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Starting Again

‘They say that positive people are happier, so let’s be happier, let’s be positive.’ In this emotional piece from MsGlynn, we see the struggle of being an NQT or just being in a new school. She shares her story of how it all fell down around her and how she has built it back up.

Starting at a new job feels a lot like starting from scratch. Especially when you’ve taken a year and a half off in-between. It’s made me think a lot about what it was like the last times I started new schools. If we count training schools, I’ve been to 4 now and the difference kind of reflects my own journey now that I think about it.
I started at my very first school full of optimism and raring to go. It was a Catholic all-girls school and that scared me more than the kids. I was eased in gently and began to thrive as a trainee teacher, snuggly wrapped up in a warm and caring environment. In a way I think this reflects my innocence then, fresh out of Uni and thinking I was in the best profession in the world; I was going to make a difference.
Placement rolls around and the school left me widely to my own resources, covering classes with little to no support. Being graded severely by the HOD and having trouble equating my idealistic version of teaching to this new school. Over the next 6 weeks my mental health took a nose dive and I was struggling to keep my head above the water. But it was only 6 weeks, you can survive most thing for just 6 weeks. Right?
Back in the Catholic school, my thoughts were skewed, nothing was going right, even though most things were going right. Outside of school I was falling to pieces and I seriously considered quitting on multiple occasions. After a suicide attempt I began to seek the help I needed, starting CBT, meditating and a while later talking about it with colleagues. I left there in a better place but not in a good place, I had coping mechanisms, but that’s all it was coping. The joy wasn’t there anymore and so I applied for a job at a “safe” place, a school that was a known entity with staff I knew and loved.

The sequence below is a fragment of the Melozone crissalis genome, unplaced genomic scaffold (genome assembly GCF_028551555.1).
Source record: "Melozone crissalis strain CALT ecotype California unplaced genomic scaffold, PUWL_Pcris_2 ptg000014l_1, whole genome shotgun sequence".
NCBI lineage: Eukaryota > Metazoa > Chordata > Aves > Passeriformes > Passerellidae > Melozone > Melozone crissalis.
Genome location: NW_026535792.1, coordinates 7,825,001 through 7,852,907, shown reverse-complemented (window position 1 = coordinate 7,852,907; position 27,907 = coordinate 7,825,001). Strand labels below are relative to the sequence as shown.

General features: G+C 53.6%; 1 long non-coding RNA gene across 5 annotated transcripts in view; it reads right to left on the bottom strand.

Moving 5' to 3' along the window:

This school for me defines my healing period. I was surrounded by people I knew and could talk to but I wasn’t coddled. I had a job to do and it wasn’t easy but gradually some my original optimism came back. A bad lesson didn’t ruin my day but I still couldn’t stop feeling like this wasn’t all life had to offer. There had to be more. And let me tell you, sometimes there isn’t more, sometimes more is just a different point of view. But sometimes, sometimes there is more.
So I quit to travel and find my more, heal the last remnants of myself that couldn’t be healed in a school. I learnt more about myself in those 18 months than I did in the previous 23 years put together. I learnt social skills I thought I had mastered, independence I thought I had in buckets and patience that had seeped out of me.
Going from this into my 4th and current school was a lot like going into my first school. Brimming to the top once again with optimism. Gently eased into a working life, a teaching timetable, surrounded by people who care and who stated more than once to “take it easy” or “don’t stress, it will be fine”. All the things I needed to hear. It’s like starting again as this whole different person with a new perspective. I’m optimistic yes, but I also know the pit falls. I know it’s not all rainbows and butterflies, I know it’s hard. But when it’s hard it’s also good. Sometimes, now, the best days are the hardest days. So I’ll remain optimistic in my impenetrable bubble of happiness, and hope it continues into the new year.
They say that positive people are happier, so let’s be happier, let’s be positive.

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The author

Ms Glynn is a Math and Science teacher with a passion for travel. She has experienced different schools and cultures around the world during her 18 months abroad, often bringing this to her writing. Ms Glynn is an advocate for mental health awareness, speaking from her own battle with depression and anxiety, she is open and honest about the issues faced in today‘s education system and how we can look after ourselves and eachother in a stressful profession. When she’s not blogging or teaching she‘s scuba diving or chasing waterfalls (not sticking to the rivers or the lakes that she’s used to).

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